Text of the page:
The stronger economies in the northern region of the euro area should accept a pickup in inflation as their southern partners try to emerge from the debt crisis by cutting wages, according to an International Monetary Fund staff study led by Chief Economist Olivier Blanchard and published on Friday.
“If it wants the South to adjust, the North must accept more inflation, a point that has been emphasized by the IMF but has not been always fully understood,” Blanchard and his co-authors wrote in the study, which reviews IMF advice to advanced economies facing high unemployment.
“To meet the 2 percent inflation target at the euro area level, inflation must be lower than the target in the South and higher than the target in the North.”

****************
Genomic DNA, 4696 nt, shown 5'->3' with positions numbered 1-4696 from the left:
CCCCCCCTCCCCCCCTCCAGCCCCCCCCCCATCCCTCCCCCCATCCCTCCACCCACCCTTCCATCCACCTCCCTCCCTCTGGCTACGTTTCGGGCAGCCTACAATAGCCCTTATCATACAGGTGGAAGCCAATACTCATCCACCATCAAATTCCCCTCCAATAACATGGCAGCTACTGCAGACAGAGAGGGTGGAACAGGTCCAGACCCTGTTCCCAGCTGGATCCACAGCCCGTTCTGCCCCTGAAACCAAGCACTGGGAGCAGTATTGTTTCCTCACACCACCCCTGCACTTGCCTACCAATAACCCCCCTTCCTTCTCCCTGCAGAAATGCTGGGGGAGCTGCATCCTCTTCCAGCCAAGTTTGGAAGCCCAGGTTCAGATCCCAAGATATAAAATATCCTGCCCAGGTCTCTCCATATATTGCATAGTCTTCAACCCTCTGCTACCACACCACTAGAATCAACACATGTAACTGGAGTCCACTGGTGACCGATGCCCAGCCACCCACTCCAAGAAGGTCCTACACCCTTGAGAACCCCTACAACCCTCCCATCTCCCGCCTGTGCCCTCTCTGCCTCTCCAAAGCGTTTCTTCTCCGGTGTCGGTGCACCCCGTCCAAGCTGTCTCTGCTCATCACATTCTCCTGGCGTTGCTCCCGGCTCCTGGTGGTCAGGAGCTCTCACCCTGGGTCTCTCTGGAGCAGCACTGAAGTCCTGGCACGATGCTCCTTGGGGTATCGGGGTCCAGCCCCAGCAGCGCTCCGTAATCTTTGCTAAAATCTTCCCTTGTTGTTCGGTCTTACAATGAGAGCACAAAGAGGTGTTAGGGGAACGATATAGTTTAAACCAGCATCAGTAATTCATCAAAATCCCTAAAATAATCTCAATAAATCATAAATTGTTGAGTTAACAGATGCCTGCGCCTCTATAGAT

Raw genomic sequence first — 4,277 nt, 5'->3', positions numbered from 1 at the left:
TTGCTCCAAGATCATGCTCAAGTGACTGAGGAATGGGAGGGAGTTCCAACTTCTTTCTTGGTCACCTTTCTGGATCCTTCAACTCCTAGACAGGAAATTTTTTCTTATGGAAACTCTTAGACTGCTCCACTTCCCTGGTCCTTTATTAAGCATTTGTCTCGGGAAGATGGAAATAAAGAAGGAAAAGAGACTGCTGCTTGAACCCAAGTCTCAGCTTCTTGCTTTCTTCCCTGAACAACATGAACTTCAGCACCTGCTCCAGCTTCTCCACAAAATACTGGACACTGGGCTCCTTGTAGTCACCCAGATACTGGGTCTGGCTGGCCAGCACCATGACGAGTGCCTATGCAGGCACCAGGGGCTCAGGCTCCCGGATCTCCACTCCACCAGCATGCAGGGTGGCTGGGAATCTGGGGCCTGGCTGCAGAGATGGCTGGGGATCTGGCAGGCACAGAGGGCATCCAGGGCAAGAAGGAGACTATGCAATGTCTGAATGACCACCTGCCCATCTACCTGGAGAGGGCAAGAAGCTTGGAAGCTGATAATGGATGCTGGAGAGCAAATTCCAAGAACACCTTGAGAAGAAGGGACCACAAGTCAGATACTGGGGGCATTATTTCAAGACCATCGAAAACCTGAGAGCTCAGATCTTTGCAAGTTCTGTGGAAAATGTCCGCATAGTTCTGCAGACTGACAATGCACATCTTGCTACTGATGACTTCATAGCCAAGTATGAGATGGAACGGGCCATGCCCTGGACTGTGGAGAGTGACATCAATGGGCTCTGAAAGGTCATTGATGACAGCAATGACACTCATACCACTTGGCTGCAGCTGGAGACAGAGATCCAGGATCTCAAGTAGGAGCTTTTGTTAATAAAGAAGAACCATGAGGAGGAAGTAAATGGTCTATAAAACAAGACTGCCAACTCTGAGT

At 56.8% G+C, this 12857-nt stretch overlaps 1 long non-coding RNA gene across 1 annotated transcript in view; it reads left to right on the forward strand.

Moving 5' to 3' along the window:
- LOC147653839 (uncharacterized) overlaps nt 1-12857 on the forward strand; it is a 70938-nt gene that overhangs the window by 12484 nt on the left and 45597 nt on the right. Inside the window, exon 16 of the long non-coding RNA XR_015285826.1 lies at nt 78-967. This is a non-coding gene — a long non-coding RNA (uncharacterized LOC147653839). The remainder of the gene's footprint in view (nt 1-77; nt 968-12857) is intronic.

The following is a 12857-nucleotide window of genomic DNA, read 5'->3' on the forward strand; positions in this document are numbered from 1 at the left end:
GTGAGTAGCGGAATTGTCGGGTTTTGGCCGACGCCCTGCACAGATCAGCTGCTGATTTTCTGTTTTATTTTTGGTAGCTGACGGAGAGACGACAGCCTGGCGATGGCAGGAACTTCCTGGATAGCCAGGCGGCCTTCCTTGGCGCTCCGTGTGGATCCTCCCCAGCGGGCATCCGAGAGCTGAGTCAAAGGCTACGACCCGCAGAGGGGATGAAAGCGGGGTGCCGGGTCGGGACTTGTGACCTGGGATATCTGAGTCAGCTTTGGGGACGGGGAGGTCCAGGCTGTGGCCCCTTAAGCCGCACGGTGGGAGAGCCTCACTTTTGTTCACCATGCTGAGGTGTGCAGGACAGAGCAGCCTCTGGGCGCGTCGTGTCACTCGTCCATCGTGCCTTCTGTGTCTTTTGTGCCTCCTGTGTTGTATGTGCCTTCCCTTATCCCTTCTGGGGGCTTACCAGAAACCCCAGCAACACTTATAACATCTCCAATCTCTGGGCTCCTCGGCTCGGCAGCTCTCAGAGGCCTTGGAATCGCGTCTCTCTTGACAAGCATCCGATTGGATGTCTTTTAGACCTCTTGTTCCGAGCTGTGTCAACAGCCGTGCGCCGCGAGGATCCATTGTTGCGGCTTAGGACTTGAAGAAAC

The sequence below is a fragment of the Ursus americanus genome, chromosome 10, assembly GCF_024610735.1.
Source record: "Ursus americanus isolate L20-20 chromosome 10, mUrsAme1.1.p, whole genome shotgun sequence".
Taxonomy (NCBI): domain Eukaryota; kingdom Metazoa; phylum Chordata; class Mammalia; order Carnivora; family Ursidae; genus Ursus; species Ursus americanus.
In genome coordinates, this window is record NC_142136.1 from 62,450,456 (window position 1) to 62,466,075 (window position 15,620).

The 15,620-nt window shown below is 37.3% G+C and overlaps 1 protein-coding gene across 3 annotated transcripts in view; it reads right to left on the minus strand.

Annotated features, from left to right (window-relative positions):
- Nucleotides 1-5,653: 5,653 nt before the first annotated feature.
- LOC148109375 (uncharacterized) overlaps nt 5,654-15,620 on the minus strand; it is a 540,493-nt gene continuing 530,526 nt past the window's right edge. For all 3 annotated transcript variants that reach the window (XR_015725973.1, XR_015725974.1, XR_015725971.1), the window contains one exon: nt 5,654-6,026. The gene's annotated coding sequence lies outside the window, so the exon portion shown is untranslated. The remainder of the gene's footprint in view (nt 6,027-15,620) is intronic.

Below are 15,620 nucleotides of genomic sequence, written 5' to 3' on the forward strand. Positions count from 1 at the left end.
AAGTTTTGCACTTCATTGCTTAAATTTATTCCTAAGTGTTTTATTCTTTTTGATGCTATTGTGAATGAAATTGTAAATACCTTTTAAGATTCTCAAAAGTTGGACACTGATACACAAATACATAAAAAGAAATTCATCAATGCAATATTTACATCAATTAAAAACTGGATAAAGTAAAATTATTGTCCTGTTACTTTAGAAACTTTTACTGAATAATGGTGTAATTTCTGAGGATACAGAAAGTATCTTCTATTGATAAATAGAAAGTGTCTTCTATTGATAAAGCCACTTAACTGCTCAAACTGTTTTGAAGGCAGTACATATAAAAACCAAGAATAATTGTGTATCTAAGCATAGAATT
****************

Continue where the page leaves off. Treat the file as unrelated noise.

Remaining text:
The main tool to spur employment in countries such as Greece is to improve competitiveness, the report said.
While measures to boost productivity are the best way to address it, they take time to show results, leaving these nations little choice but to cut relative wages and prices, it said.
The euro area as a whole, with an average unemployment rate of 11.9 percent in January, is suffering its second recession since 2008.
Still, the austerity demanded by policymakers in exchange for aid amid three years of debt woes is starting to deliver the competitiveness needed to restore economic growth, with the so-called peripheral euro nations reviving manufacturing and trade.